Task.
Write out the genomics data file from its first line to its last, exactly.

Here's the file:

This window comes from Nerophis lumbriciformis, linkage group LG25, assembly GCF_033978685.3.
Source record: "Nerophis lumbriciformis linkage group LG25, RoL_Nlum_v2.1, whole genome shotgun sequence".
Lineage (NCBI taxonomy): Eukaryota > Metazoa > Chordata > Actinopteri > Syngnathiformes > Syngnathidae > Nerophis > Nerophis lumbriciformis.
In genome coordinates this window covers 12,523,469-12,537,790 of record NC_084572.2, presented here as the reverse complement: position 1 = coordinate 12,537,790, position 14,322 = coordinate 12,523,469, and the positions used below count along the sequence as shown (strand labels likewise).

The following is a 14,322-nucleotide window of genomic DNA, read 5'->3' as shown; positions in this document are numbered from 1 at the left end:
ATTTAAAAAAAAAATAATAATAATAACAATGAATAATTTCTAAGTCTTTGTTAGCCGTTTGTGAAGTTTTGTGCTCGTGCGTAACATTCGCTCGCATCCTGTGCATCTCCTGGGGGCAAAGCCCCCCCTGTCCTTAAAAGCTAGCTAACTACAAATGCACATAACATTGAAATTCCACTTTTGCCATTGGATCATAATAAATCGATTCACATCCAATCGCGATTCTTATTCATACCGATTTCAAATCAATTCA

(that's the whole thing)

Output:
This window comes from Nerophis lumbriciformis, linkage group LG25, assembly GCF_033978685.3.
Source record: "Nerophis lumbriciformis linkage group LG25, RoL_Nlum_v2.1, whole genome shotgun sequence".
Lineage (NCBI taxonomy): Eukaryota > Metazoa > Chordata > Actinopteri > Syngnathiformes > Syngnathidae > Nerophis > Nerophis lumbriciformis.
In genome coordinates this window covers 12,523,469-12,537,790 of record NC_084572.2, presented here as the reverse complement: position 1 = coordinate 12,537,790, position 14,322 = coordinate 12,523,469, and the positions used below count along the sequence as shown (strand labels likewise).

The following is a 14,322-nucleotide window of genomic DNA, read 5'->3' as shown; positions in this document are numbered from 1 at the left end:
ATTTAAAAAAAAAATAATAATAATAACAATGAATAATTTCTAAGTCTTTGTTAGCCGTTTGTGAAGTTTTGTGCTCGTGCGTAACATTCGCTCGCATCCTGTGCATCTCCTGGGGGCAAAGCCCCCCCTGTCCTTAAAAGCTAGCTAACTACAAATGCACATAACATTGAAATTCCACTTTTGCCATTGGATCATAATAAATCGATTCACATCCAATCGCGATTCTTATTCATACCGATTTCAAATCAATTCA